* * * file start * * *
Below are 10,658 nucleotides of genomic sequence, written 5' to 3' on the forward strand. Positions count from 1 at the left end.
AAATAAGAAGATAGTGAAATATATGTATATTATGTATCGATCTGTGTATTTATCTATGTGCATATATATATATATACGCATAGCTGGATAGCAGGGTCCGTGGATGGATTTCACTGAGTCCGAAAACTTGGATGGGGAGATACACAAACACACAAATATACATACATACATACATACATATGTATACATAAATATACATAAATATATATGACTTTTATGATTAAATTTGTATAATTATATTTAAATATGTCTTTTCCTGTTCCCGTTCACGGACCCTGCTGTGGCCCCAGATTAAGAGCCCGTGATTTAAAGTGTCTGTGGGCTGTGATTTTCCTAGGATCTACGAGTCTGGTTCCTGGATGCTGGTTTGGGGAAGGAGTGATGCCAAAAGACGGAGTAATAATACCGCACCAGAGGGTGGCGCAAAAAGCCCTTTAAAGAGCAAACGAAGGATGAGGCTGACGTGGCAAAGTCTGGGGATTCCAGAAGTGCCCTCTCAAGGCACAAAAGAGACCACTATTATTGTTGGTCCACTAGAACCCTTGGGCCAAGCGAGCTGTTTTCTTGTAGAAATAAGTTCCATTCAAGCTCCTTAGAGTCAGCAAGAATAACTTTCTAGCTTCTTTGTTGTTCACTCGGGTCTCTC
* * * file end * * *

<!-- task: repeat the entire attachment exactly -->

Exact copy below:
Below are 10,658 nucleotides of genomic sequence, written 5' to 3' on the forward strand. Positions count from 1 at the left end.
AAATAAGAAGATAGTGAAATATATGTATATTATGTATCGATCTGTGTATTTATCTATGTGCATATATATATATATACGCATAGCTGGATAGCAGGGTCCGTGGATGGATTTCACTGAGTCCGAAAACTTGGATGGGGAGATACACAAACACACAAATATACATACATACATACATACATATGTATACATAAATATACATAAATATATATGACTTTTATGATTAAATTTGTATAATTATATTTAAATATGTCTTTTCCTGTTCCCGTTCACGGACCCTGCTGTGGCCCCAGATTAAGAGCCCGTGATTTAAAGTGTCTGTGGGCTGTGATTTTCCTAGGATCTACGAGTCTGGTTCCTGGATGCTGGTTTGGGGAAGGAGTGATGCCAAAAGACGGAGTAATAATACCGCACCAGAGGGTGGCGCAAAAAGCCCTTTAAAGAGCAAACGAAGGATGAGGCTGACGTGGCAAAGTCTGGGGATTCCAGAAGTGCCCTCTCAAGGCACAAAAGAGACCACTATTATTGTTGGTCCACTAGAACCCTTGGGCCAAGCGAGCTGTTTTCTTGTAGAAATAAGTTCCATTCAAGCTCCTTAGAGTCAGCAAGAATAACTTTCTAGCTTCTTTGTTGTTCACTCGGGTCTCTC